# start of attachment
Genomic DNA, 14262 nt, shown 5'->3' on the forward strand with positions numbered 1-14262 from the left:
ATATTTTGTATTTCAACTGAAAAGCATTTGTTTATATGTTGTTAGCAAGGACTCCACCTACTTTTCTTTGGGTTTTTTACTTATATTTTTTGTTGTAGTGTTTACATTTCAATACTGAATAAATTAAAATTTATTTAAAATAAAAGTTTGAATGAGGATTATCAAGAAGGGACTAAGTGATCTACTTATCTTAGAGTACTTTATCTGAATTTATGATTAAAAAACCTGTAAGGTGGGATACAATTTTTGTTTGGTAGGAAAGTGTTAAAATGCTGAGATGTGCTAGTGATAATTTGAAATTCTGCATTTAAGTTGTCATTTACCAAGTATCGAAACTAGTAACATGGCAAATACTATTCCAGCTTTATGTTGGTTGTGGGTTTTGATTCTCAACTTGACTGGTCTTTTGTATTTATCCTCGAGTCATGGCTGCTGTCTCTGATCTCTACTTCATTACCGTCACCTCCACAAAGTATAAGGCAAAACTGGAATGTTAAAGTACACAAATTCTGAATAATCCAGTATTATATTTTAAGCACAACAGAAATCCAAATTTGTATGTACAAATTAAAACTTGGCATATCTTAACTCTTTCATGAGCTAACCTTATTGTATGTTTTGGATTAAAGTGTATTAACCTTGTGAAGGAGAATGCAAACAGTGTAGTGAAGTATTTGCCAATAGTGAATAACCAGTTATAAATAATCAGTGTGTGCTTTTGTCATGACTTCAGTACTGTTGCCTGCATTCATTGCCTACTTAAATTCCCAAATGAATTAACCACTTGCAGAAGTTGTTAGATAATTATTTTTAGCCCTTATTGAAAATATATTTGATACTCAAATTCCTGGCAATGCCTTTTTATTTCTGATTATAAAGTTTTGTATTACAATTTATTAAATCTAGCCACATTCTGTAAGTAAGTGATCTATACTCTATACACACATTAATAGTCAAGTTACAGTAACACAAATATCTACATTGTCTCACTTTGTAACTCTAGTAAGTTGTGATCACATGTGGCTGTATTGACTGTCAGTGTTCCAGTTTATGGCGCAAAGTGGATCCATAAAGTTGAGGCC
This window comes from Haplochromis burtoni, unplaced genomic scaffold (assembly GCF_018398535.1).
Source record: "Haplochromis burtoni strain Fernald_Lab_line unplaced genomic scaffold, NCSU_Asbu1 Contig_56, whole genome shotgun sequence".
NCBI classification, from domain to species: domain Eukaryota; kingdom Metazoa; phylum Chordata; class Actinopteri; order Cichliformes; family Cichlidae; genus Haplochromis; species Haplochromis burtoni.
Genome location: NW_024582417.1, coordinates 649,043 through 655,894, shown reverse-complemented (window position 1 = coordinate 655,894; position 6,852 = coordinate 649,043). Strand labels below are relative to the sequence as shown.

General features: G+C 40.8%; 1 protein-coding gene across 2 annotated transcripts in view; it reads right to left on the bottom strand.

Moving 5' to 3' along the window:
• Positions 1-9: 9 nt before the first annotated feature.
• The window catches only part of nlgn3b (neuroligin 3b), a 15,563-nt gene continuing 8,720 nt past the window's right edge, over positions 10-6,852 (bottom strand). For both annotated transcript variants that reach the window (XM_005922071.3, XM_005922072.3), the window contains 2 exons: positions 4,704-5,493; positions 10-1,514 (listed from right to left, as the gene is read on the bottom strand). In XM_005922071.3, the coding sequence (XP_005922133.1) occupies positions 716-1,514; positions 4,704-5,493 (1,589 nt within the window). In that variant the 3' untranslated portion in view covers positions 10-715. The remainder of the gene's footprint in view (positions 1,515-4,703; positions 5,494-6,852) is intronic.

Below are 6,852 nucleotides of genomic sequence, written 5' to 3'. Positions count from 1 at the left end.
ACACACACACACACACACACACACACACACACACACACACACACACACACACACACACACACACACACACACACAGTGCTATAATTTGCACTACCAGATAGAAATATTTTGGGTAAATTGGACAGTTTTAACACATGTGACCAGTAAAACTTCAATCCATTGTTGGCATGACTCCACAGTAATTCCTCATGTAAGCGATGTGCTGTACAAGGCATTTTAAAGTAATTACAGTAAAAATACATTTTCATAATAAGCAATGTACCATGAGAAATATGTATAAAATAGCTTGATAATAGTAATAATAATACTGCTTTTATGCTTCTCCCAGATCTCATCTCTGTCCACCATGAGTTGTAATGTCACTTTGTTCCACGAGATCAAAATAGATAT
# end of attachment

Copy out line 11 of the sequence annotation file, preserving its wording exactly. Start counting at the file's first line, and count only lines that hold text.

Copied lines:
Below are 6,852 nucleotides of genomic sequence, written 5' to 3'. Positions count from 1 at the left end.